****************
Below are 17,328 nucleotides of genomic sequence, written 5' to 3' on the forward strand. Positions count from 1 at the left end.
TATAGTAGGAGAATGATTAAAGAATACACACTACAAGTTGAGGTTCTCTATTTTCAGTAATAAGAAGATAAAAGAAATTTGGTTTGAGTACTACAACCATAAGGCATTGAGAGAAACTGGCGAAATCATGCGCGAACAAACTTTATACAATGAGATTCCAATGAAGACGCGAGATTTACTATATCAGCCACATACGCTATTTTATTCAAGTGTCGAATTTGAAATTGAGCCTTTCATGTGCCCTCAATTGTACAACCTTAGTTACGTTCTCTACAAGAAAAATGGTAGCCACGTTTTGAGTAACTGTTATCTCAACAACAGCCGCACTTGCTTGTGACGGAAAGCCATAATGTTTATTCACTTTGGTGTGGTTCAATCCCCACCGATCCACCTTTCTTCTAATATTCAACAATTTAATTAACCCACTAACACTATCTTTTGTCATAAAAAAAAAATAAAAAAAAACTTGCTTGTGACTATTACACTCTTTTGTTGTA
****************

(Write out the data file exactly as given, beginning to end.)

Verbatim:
Below are 17,328 nucleotides of genomic sequence, written 5' to 3' on the forward strand. Positions count from 1 at the left end.
TATAGTAGGAGAATGATTAAAGAATACACACTACAAGTTGAGGTTCTCTATTTTCAGTAATAAGAAGATAAAAGAAATTTGGTTTGAGTACTACAACCATAAGGCATTGAGAGAAACTGGCGAAATCATGCGCGAACAAACTTTATACAATGAGATTCCAATGAAGACGCGAGATTTACTATATCAGCCACATACGCTATTTTATTCAAGTGTCGAATTTGAAATTGAGCCTTTCATGTGCCCTCAATTGTACAACCTTAGTTACGTTCTCTACAAGAAAAATGGTAGCCACGTTTTGAGTAACTGTTATCTCAACAACAGCCGCACTTGCTTGTGACGGAAAGCCATAATGTTTATTCACTTTGGTGTGGTTCAATCCCCACCGATCCACCTTTCTTCTAATATTCAACAATTTAATTAACCCACTAACACTATCTTTTGTCATAAAAAAAAAATAAAAAAAAACTTGCTTGTGACTATTACACTCTTTTGTTGTA